The Network, Democracy and Mubarak


The Internet plays a key role in the world’s democratic development. The Internet generation is no longer satisfied with using the web as a playhouse, recreation center, or marketplace. Now they want to change the world and the web is all they need to become a self-organizing system. Mass demonstrations can be organized quickly, without any dangerous physical meetings, and organizers may have secret identities.

When Wikileaks released the “Thanksgiving dump” in November 2010 Tunisia’s dissidents got the documents that showed that the government was corrupt. The regime’s main weapon was to keep people ignorant, but Wikileaks and Internet communication made it impossible. Tunisia’s Jasmine revolution started a wave of democratic activism that we’ve only seen the beginning of.

Next country to peacefully democratize is Egypt – but on the evening of January 26 Egyptian President Mubarak started a massive counterstrike. The government closed down four major ISP:s so that 70 million Egyptians lost touch with each other and with the outside world. The real-time monitoring company Renesys confirms this world-historical event. Never before has so much Internet traffic been cut off so abruptly. Thus, Mubarak reveals himself as an undemocratic and irresponsible president, defending the state against its own people.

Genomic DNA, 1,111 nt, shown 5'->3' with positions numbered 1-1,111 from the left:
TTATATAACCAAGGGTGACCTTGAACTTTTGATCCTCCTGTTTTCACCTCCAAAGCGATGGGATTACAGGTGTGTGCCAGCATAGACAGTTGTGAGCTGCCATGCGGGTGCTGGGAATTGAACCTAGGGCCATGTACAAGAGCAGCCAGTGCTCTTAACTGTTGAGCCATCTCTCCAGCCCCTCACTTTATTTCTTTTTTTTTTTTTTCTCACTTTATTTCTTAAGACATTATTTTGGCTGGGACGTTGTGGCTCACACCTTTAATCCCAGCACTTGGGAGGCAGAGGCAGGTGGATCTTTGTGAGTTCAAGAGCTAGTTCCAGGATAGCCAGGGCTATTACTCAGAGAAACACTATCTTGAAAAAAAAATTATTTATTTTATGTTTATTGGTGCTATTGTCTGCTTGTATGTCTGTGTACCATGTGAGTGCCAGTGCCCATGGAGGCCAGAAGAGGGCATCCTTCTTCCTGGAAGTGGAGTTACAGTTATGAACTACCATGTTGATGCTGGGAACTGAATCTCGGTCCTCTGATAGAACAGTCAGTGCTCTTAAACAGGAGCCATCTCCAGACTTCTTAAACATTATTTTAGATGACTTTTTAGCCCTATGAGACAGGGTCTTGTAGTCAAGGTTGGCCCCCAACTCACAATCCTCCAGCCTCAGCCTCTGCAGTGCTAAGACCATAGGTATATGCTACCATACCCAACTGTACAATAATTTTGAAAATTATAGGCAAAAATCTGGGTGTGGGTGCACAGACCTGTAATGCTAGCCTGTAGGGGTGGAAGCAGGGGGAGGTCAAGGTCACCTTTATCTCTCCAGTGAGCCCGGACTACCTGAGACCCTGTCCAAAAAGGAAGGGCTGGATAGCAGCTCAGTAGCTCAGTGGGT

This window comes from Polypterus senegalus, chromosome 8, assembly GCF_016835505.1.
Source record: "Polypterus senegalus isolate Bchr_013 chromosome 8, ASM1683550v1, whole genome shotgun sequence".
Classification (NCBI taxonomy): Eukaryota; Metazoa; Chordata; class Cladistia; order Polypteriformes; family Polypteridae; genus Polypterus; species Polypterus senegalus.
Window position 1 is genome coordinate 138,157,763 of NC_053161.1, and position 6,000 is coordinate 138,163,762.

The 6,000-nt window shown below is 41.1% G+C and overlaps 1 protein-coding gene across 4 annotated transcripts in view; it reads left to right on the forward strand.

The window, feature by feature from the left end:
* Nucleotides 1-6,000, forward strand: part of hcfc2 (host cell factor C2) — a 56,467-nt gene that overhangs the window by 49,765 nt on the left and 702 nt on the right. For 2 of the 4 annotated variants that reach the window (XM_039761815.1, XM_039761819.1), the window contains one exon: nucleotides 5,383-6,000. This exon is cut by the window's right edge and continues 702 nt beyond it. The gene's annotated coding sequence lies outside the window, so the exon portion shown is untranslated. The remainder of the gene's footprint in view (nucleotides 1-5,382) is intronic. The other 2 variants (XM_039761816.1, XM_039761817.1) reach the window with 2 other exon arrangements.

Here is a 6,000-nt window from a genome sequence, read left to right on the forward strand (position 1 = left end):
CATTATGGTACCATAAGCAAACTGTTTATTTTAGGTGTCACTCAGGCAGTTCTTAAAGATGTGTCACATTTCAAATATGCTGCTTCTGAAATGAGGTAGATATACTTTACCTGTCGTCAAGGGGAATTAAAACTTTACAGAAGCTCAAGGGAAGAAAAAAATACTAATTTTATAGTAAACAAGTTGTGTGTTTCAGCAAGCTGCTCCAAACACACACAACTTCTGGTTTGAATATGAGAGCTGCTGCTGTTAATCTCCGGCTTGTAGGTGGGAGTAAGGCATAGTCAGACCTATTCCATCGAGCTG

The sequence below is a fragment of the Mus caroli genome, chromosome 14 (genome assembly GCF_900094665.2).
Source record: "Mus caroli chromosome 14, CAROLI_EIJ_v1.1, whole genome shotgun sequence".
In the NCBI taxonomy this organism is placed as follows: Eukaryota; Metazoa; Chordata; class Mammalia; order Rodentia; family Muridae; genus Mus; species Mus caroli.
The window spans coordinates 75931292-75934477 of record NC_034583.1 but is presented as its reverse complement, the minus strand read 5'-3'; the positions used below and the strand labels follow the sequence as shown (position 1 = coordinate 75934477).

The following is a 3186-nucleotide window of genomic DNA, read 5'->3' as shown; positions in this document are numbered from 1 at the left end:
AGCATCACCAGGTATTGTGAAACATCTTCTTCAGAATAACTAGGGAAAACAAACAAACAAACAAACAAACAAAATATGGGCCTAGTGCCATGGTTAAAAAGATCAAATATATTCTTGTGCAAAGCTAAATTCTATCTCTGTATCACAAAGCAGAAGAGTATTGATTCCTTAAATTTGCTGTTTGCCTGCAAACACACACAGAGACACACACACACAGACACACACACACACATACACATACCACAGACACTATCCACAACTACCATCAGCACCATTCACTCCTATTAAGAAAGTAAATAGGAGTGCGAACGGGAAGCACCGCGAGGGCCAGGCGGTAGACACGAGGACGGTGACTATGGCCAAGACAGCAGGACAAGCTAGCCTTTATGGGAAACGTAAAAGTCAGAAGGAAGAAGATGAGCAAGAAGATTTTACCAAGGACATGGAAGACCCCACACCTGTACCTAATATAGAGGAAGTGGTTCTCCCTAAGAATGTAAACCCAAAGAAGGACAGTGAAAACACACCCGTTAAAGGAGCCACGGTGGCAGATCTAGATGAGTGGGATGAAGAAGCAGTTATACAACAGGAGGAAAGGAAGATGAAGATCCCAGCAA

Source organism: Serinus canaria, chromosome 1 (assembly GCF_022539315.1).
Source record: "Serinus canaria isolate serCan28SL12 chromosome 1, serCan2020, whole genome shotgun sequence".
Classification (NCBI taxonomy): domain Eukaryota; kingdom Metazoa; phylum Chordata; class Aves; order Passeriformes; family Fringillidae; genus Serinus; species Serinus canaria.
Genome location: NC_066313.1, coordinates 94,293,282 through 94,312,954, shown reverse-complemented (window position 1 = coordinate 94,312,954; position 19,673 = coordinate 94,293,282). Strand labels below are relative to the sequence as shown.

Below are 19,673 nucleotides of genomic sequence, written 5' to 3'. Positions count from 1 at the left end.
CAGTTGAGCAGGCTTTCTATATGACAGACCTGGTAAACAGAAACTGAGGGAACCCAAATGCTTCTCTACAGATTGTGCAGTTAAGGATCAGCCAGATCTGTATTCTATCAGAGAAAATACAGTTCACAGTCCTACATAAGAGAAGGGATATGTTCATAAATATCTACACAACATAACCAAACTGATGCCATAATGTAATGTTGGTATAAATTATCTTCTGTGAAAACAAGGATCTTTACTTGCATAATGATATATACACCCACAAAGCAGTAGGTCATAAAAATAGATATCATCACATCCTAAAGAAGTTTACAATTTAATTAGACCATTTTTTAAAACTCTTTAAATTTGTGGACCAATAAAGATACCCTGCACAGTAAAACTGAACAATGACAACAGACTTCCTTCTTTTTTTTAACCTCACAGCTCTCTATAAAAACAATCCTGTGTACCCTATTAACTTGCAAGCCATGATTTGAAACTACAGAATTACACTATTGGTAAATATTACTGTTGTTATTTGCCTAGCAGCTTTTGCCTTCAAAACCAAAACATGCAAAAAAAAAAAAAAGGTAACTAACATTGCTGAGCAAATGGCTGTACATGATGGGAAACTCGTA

Blocking the major social networks – Facebook, Twitter, and SMS – can be devastating to Egypt. Peaceful demonstrations require a network of interconnections that can work as a ‘brain’ in the human macro-organism. Without this network, there is only a crowd of nervous people that easily can lose their common sense and end up in chaos.

One Response to “The Network, Democracy and Mubarak”

  1. gabrielpezzini Says:

    Well, as time passes it seems more and more that the protesters are heading to victory.

    If so, and if democratisation works well after Mubarak is no more there, then we’ll have watched the first bottom-to-top, internet organized movement capable to change profoundly the world political dynamics – not forgetting that Cairo is the Arab cultural capital.

    There’s no “mediatic” or “heroic” trigger “blamable” for the revolts. ElBaradei is viewed by many as an opportunist. And what kind of media, the one from the regime?

    If well explored, this has the power to boost up the morals and influence of the entire global group which believes in web-based political participation.

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